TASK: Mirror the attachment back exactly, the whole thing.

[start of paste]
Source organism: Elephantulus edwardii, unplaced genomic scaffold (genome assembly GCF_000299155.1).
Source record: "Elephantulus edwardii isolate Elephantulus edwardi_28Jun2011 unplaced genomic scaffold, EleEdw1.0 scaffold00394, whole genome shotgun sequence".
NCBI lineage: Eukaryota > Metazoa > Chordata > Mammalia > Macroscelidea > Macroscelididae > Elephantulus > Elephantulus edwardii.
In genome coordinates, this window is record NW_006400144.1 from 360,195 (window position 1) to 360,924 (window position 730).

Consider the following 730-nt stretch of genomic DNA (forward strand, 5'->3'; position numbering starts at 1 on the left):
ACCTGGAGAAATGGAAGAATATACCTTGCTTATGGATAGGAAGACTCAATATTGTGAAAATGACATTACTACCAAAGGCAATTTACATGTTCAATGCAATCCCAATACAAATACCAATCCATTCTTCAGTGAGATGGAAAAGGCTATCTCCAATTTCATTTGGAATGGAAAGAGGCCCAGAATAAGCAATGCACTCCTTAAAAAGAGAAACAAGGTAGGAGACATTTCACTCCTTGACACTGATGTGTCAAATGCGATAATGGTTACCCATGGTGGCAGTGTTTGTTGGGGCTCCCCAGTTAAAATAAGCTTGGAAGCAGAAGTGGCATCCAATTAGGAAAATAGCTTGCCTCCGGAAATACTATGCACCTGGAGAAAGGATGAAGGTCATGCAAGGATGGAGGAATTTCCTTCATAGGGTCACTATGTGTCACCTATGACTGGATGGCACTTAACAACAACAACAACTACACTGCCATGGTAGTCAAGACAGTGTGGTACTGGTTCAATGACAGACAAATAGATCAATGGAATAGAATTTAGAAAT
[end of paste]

Source organism: Elephantulus edwardii, unplaced genomic scaffold (genome assembly GCF_000299155.1).
Source record: "Elephantulus edwardii isolate Elephantulus edwardi_28Jun2011 unplaced genomic scaffold, EleEdw1.0 scaffold00394, whole genome shotgun sequence".
NCBI lineage: Eukaryota > Metazoa > Chordata > Mammalia > Macroscelidea > Macroscelididae > Elephantulus > Elephantulus edwardii.
In genome coordinates, this window is record NW_006400144.1 from 360,195 (window position 1) to 360,924 (window position 730).

Consider the following 730-nt stretch of genomic DNA (forward strand, 5'->3'; position numbering starts at 1 on the left):
ACCTGGAGAAATGGAAGAATATACCTTGCTTATGGATAGGAAGACTCAATATTGTGAAAATGACATTACTACCAAAGGCAATTTACATGTTCAATGCAATCCCAATACAAATACCAATCCATTCTTCAGTGAGATGGAAAAGGCTATCTCCAATTTCATTTGGAATGGAAAGAGGCCCAGAATAAGCAATGCACTCCTTAAAAAGAGAAACAAGGTAGGAGACATTTCACTCCTTGACACTGATGTGTCAAATGCGATAATGGTTACCCATGGTGGCAGTGTTTGTTGGGGCTCCCCAGTTAAAATAAGCTTGGAAGCAGAAGTGGCATCCAATTAGGAAAATAGCTTGCCTCCGGAAATACTATGCACCTGGAGAAAGGATGAAGGTCATGCAAGGATGGAGGAATTTCCTTCATAGGGTCACTATGTGTCACCTATGACTGGATGGCACTTAACAACAACAACAACTACACTGCCATGGTAGTCAAGACAGTGTGGTACTGGTTCAATGACAGACAAATAGATCAATGGAATAGAATTTAGAAAT